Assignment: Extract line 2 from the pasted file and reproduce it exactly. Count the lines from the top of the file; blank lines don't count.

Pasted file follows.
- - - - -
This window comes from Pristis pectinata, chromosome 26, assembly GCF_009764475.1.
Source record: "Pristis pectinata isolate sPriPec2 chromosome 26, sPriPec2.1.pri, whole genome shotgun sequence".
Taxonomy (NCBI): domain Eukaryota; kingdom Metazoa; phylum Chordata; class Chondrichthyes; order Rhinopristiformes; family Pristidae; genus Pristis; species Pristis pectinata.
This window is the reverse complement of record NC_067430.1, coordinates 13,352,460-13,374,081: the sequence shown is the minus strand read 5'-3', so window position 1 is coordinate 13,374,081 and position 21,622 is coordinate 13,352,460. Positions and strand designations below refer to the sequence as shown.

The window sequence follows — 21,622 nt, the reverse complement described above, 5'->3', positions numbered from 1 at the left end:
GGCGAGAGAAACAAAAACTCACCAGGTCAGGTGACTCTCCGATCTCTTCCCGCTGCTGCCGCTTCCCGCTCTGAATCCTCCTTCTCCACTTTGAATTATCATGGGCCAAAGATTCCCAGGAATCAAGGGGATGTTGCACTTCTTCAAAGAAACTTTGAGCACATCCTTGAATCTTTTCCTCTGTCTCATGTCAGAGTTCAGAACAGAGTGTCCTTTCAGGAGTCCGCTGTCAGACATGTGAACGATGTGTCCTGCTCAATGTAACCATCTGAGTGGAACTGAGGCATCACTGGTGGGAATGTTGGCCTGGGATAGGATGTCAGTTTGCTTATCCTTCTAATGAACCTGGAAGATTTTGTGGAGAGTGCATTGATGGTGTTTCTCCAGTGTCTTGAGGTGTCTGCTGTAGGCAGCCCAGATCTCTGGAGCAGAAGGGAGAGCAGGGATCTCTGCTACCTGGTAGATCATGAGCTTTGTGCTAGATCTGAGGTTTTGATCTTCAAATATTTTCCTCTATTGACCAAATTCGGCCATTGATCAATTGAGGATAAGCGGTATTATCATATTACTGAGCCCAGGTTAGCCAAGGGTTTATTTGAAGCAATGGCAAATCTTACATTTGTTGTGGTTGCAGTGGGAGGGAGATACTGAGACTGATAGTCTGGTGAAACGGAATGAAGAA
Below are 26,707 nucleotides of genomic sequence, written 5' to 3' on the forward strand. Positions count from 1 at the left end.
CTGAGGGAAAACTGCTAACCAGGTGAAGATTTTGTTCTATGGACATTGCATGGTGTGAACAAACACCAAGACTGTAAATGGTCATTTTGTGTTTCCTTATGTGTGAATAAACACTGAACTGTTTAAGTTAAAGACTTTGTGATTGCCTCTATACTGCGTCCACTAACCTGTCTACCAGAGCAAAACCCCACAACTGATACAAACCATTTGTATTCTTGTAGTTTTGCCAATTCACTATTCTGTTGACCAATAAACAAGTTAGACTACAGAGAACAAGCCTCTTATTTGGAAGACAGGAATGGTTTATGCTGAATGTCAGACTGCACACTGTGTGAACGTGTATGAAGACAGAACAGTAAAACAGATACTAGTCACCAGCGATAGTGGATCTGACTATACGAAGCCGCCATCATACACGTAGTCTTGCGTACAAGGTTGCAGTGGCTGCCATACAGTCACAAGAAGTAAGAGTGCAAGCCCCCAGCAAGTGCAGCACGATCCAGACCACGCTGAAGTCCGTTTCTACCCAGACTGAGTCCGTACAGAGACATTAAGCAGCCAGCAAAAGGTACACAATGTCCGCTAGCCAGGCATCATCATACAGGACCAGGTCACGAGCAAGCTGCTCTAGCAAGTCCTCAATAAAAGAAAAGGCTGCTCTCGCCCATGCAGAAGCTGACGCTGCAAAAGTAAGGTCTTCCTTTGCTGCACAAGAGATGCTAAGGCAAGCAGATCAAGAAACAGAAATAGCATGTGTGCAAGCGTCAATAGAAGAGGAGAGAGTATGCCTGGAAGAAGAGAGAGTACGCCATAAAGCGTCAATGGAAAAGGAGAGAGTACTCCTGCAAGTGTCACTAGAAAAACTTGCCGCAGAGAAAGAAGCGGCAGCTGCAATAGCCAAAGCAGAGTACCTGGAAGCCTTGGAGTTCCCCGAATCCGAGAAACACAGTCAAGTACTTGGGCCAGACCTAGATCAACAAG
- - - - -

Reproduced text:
Source record: "Pristis pectinata isolate sPriPec2 chromosome 26, sPriPec2.1.pri, whole genome shotgun sequence".